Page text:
In life there are many things that happen to a lot of people every single day. People get new phones, new jobs, buy new cars, and of course, move house. It is therefore perfectly reasonable to assume that the professionals who deal with these types of things have procedures in place to make them as quick and as simple as possible. But since when was life reasonable?
My wife and I, as a couple, are perfectly balanced. We have about our relationship a degree of equilibrium; she cooks, I wash up. She leaves the living room in a state, I tidy up. I crash the car into a pillar in the underground car park and knock the fog light out, she takes the blame: perfectly balanced. Whereas I will usually be the one who goes off on mad ranting tangents, she will calm me down by telling me that I’m being a pillock. It works.
However, over the last couple of weeks the mad ranting seems to have shifted from Mr. Fullard to Mrs. Fullard, and, frankly, I just can’t let this carry on. Since we have moved apartment, Mrs. Fullard has been trying to get the home internet sorted. This, it turns out, is a near-impossible thing to achieve. Never have I heard her spit such venomous slurs.
We have moved from our old apartment in Al Ain, where we have internet, to our new apartment in Abu Dhabi, where we want internet. Are you still with me? Is it as simple as just transferring the package over to a new address? No. Is it as simple as cancelling the Al Ain package and starting a new one in Abu Dhabi? No. Would it be easier for family Fullard to invent their own internet? Yes, much so.
If I were to find a book called “Build Your Own Internet” then I genuinely believe that I’d have a fair chance, and that the time taken to chuck it together would be quicker than dealing with the pros. Allow me to illustrate just how hard the network provider has made my wife’s life recently.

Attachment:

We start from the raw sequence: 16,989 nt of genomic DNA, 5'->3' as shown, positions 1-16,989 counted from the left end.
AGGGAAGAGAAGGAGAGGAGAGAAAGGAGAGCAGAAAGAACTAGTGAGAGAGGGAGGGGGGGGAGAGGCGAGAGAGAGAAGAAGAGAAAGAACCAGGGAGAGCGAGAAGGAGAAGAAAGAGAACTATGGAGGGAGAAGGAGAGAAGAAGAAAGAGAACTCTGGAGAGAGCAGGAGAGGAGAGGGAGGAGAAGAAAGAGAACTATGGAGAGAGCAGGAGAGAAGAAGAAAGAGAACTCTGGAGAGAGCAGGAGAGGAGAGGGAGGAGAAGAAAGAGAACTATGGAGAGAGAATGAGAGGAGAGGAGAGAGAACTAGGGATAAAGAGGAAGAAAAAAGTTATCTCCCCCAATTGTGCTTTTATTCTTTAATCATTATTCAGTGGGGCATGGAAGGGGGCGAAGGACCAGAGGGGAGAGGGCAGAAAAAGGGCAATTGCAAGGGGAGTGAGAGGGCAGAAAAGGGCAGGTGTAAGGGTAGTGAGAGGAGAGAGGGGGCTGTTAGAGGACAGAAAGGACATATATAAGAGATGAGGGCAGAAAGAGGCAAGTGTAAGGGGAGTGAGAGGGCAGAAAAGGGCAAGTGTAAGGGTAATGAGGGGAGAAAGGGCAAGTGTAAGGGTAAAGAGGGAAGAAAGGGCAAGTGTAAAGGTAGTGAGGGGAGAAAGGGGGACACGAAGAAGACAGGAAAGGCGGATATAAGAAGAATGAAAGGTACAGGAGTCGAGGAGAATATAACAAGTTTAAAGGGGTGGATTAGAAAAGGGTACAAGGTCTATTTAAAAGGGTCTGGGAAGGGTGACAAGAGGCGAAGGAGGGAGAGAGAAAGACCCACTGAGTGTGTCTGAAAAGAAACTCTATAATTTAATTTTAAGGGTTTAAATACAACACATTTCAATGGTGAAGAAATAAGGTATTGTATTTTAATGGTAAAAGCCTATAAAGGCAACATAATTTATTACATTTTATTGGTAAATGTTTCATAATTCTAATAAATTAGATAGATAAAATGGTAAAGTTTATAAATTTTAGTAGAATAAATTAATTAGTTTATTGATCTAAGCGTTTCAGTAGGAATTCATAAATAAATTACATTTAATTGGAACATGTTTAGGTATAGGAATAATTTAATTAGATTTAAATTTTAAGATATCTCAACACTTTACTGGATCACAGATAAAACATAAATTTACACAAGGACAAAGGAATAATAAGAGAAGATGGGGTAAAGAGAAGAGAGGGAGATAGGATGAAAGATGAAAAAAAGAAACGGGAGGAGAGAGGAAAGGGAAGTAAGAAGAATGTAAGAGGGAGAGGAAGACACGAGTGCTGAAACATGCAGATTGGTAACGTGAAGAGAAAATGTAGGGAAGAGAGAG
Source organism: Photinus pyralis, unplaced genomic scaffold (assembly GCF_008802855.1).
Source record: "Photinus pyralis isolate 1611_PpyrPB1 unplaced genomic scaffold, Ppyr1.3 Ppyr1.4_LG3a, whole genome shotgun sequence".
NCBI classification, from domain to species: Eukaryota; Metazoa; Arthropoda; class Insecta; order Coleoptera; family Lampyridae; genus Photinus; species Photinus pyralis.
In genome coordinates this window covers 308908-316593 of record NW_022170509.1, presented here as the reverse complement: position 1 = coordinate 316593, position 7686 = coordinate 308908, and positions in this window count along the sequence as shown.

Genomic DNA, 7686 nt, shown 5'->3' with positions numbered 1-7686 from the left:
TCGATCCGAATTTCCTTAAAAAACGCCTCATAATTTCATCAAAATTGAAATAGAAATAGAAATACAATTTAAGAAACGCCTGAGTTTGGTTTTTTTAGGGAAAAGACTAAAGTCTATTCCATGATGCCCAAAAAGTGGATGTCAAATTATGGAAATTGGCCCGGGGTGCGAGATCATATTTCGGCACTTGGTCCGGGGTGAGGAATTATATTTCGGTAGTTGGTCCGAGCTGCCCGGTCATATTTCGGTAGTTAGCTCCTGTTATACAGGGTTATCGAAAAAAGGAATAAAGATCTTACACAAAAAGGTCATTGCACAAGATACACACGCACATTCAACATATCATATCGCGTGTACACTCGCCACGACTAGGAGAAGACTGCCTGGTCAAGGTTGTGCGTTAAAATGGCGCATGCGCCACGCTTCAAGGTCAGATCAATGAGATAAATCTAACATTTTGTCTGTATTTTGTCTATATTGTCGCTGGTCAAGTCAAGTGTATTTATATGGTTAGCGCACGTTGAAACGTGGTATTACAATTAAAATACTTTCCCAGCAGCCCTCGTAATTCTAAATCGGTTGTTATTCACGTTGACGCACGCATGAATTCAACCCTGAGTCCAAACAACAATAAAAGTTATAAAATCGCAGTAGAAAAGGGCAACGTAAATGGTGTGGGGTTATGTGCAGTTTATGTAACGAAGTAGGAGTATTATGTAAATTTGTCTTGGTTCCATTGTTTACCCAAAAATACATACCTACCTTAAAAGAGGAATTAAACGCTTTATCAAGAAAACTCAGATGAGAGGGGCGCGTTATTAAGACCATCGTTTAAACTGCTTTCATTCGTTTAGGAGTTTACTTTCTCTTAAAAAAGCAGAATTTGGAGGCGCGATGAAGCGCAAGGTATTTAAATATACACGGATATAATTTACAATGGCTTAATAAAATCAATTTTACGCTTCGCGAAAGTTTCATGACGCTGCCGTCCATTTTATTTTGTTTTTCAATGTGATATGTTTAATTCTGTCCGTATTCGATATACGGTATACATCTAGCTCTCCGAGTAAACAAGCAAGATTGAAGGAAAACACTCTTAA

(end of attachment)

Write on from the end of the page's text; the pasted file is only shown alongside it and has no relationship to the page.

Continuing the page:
First, she went to Internet HQ in Al Ain to ask what the correct procedure is. She sat and waited with her ticket for over an hour before being told that it was home time and everybody’s shift had to come to an end. Down but not out, she returned the following morning and waited for over 90 minutes, only to be told that she had to go to Abu Dhabi, and that transferring the package from A to B would take but a minute.
That weekend we both paid a visit to an office in Marina Mall, where we were both told that transferring our package across to the new apartment was “not possible.” My wife, incensed with rage, highlighted her displeasure, leaving me sitting there feeling rather awkward, and even, may I add, a touch sorry for the poor guy. The helpless man said that we had to call a random man who, as it turned out, was just a random man who knew nothing of anything. Internet man then said that we could fill out a new application form for an internet to be delivered to our new home…once we had cancelled our package in Al Ain.
So, back to the Al Ain office my wife went. After being made to wait a mere 45 minutes, she met another person whose sole purpose in life seemed to be to occupy space and little more. My wife was told that cancelling the package was not allowed, because she had already submitted a new application in Abu Dhabi. In order for us to get internet in our new home, we had to cancel the new application that we had submitted, call the random man who had no idea who we were for no reason, then cancel the Al Ain package, drive back to Abu Dhabi to re-submit a new application, and then each donate a leg to medical science.
How can all this be so? I am genuinely at a loss to understand how this procedure is allowed to carry on. I can only surmise that the network provider is in bed with the local petroleum merchant and all the driving hither and thither is part of the plan… This is the 21st century, according to experts we’re supposed to start colonising Mars soon. How can we be sure that that will go well if we can’t even move house and take our internets with us?
All I can say is thank you to “bootyman1,” whoever you are, for not password protecting your Wi-Fi… Without you, the masses wouldn’t be able to heed my warning:
…Don’t, under any circumstances, move house if you want internet.